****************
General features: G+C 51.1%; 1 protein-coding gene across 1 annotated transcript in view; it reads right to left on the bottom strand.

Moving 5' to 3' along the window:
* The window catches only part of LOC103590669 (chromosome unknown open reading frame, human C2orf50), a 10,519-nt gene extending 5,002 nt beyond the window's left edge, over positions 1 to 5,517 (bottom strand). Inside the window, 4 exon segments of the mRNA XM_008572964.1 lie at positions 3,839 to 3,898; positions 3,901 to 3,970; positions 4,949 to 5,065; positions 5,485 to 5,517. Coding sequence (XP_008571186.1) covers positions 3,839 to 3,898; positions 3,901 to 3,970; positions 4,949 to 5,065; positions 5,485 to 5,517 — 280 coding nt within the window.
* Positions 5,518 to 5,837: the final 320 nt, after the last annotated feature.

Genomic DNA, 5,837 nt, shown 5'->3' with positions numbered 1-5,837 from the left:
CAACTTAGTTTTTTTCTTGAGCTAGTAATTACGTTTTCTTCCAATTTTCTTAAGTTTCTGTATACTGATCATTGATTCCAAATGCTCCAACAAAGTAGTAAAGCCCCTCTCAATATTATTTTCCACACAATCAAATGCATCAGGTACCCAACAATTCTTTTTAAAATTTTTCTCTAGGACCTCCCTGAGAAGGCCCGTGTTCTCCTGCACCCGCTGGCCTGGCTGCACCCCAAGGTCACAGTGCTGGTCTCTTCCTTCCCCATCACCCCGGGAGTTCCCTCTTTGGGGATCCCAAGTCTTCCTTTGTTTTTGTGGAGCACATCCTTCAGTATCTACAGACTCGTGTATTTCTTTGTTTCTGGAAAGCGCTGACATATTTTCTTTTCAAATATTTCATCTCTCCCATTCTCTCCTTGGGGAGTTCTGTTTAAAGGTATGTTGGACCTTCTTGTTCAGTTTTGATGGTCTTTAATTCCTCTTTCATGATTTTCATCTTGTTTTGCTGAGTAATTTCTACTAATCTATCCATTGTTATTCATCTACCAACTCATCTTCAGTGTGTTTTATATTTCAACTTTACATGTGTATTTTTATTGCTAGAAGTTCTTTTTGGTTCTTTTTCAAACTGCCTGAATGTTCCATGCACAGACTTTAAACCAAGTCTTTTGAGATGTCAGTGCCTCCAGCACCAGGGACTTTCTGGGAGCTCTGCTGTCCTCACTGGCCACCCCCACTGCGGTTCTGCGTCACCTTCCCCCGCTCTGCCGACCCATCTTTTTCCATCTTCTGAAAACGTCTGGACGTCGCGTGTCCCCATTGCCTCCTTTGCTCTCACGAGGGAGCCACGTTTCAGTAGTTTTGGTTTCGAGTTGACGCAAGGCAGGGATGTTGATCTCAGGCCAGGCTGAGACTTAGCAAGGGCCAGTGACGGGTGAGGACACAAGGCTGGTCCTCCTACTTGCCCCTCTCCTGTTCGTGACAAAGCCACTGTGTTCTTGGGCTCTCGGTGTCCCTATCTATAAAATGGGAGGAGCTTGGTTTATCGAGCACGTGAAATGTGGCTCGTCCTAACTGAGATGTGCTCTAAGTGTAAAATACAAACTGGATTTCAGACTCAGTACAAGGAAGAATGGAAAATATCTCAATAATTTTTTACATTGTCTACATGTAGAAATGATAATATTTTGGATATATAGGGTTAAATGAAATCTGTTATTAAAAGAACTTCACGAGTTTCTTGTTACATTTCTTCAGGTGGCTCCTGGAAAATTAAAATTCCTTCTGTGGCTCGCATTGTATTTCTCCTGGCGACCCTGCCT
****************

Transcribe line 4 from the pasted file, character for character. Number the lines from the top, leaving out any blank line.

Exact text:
* Positions 5,518 to 5,837: the final 320 nt, after the last annotated feature.